The household loan balance of the nation’s top five banks -- KB Kookmin, Shinhan, Woori, KEB Hana and Nonghyup -- stood at 552.39 trillion won ($495.7 billion) as of end-August, up 4.65 trillion won from a month earlier. This on-month increase was visibly higher than the on-month average in January-July, which was 2.78 trillion won.
While credit loans accounted for 103.51 trillion won, up 900 billion won from the previous month, outstanding home-backed loans recorded 392.28 trillion won, up 2.88 trillion won from the previous month, marking the largest monthly increase since the 3.16 trillion won jump in November 2016.
The surge in mortgage loans came in line with the recent upswing in the Korean real estate market, especially in apartment prices in Seoul.
The average apartment price in the capital rose 1.17 percent in August from a month earlier and 7.37 percent from the same period last year, according to a monthly real estate report issued by KB Kookmin Bank.
Seeking to curb the market prone to bubbles and to promote taxation equity, the government recently gestured at further tightening taxing rules on owners of multiple homes and high-priced properties. However, as the government’s actions are likely to take shape later in the year, the signal had the effect of encouraging speculative purchases while the market remains heated.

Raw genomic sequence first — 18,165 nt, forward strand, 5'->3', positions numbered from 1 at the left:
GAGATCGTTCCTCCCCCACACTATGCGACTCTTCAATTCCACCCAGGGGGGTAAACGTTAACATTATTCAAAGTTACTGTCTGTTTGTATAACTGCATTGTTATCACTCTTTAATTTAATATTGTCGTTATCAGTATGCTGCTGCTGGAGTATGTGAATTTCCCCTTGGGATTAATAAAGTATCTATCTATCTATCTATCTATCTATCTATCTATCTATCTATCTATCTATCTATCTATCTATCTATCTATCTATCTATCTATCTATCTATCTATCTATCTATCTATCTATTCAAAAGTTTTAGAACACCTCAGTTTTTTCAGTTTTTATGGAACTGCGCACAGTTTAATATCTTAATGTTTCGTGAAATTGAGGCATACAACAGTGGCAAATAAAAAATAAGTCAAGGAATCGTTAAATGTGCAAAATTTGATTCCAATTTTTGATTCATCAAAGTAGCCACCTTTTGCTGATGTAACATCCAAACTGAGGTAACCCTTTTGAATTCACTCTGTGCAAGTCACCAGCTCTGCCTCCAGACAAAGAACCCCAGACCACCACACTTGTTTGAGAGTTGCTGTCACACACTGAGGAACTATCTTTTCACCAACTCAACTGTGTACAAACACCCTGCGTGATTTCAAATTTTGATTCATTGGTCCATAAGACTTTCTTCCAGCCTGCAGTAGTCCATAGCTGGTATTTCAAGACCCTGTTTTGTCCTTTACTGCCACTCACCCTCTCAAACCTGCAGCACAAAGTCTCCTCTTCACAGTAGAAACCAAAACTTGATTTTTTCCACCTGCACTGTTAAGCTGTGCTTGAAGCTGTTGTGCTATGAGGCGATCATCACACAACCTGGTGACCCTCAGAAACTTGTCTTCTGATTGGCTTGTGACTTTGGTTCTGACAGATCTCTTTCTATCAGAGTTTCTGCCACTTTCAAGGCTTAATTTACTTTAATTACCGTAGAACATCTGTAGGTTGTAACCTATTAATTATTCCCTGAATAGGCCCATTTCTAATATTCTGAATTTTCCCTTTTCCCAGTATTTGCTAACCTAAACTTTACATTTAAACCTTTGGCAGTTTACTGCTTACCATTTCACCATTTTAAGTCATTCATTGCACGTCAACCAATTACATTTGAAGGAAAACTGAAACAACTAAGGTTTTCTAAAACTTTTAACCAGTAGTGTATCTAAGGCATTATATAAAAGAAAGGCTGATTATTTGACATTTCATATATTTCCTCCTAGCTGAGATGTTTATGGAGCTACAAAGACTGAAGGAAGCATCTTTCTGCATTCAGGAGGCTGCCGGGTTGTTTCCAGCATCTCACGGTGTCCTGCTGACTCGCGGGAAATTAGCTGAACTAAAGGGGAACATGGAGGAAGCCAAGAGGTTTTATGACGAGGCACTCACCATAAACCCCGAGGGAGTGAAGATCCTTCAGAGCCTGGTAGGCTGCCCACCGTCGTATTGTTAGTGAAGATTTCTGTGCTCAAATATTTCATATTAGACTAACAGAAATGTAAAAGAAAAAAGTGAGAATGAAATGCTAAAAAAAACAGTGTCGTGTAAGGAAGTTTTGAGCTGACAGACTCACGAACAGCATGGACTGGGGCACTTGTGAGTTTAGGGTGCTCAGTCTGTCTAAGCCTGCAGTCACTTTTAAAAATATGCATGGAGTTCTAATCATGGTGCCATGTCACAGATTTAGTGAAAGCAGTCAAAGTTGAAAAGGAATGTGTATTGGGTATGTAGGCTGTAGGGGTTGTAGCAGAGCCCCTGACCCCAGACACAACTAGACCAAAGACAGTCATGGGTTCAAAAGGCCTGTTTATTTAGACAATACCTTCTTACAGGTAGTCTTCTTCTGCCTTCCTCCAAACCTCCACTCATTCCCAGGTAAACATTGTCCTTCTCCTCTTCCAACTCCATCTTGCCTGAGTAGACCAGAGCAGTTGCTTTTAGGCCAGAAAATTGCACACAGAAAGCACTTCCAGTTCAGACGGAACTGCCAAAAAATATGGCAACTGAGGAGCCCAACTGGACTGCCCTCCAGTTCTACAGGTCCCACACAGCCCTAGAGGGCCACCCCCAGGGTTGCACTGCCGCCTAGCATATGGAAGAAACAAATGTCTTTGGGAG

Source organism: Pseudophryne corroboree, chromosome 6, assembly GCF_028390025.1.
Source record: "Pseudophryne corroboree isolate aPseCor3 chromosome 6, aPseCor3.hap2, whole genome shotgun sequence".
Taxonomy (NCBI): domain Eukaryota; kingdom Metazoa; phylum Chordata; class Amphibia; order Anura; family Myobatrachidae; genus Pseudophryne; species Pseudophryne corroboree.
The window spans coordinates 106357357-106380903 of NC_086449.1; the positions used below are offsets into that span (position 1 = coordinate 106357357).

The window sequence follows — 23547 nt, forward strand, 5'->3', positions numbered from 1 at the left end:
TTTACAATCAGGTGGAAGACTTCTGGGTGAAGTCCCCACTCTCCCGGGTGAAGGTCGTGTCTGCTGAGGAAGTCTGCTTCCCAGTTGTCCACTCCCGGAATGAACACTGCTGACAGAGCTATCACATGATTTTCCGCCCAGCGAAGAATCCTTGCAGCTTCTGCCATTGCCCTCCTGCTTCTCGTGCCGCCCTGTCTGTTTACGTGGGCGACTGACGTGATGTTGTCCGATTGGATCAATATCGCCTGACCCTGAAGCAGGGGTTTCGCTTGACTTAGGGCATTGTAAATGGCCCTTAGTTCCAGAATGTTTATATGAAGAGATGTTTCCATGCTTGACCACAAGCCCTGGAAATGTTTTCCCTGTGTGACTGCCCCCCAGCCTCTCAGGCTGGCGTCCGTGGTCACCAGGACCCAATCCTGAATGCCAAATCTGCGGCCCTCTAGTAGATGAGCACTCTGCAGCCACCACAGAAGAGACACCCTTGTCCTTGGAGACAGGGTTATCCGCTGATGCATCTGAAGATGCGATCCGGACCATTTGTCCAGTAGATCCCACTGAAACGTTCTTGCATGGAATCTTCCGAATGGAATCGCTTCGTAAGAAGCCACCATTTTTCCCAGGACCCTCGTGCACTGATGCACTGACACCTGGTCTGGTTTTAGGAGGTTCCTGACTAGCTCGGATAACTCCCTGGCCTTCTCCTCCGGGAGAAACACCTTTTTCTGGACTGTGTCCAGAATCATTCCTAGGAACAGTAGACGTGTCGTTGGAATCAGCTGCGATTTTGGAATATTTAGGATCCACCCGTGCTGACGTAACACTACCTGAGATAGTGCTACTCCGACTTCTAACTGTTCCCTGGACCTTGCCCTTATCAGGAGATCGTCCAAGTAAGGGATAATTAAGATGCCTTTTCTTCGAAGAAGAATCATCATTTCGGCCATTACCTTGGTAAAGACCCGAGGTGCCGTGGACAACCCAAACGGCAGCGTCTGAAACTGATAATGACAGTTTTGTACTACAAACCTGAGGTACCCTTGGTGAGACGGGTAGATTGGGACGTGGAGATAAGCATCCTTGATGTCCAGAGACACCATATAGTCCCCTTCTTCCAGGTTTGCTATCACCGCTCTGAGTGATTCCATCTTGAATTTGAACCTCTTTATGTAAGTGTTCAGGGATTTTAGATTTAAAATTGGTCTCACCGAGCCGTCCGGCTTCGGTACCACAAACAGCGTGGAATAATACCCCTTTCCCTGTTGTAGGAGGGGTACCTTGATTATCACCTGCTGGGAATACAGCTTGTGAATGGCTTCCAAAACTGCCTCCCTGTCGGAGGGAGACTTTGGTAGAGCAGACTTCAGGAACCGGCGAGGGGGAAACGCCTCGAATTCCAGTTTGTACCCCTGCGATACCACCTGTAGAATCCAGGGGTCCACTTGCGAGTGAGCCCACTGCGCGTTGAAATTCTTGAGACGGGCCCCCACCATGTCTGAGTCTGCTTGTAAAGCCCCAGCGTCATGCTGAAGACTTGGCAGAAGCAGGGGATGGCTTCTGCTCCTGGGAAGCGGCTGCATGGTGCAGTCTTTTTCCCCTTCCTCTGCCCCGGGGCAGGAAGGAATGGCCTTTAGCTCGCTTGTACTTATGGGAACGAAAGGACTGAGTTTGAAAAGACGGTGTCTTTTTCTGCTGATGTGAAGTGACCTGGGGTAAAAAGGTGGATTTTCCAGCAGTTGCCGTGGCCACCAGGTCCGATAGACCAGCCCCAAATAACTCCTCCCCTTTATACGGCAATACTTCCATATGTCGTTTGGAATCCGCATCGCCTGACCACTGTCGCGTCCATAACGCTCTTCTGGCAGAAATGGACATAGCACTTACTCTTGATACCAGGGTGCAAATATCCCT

Also, banks saw a rise in the “jeonse” rent loan, which is exempted from loan-to-value restrictions and offer more lenient loan conditions.
Jeonse, a home rental system unique to South Korea, involves a lump sum deposit instead of monthly rental fees, which is to be returned to the tenant once the lease expires.
The jeonse loan was originally designed to allow tenants to borrow their lump sum deposit but it is frequently used to secure more cash in apartment purchases.
Loans to owner-operators also rose to 215.7 trillion won, up 2.7 trillion won from the previous month, marking the largest on-month increase in five months, officials said.
Pointing out that such business loans might have been used in real estate speculation, financial regulators recently vowed to tighten their grip over loan screening processes and to filter out irregular use of the money.
By Bae Hyun-jung (firstname.lastname@example.org)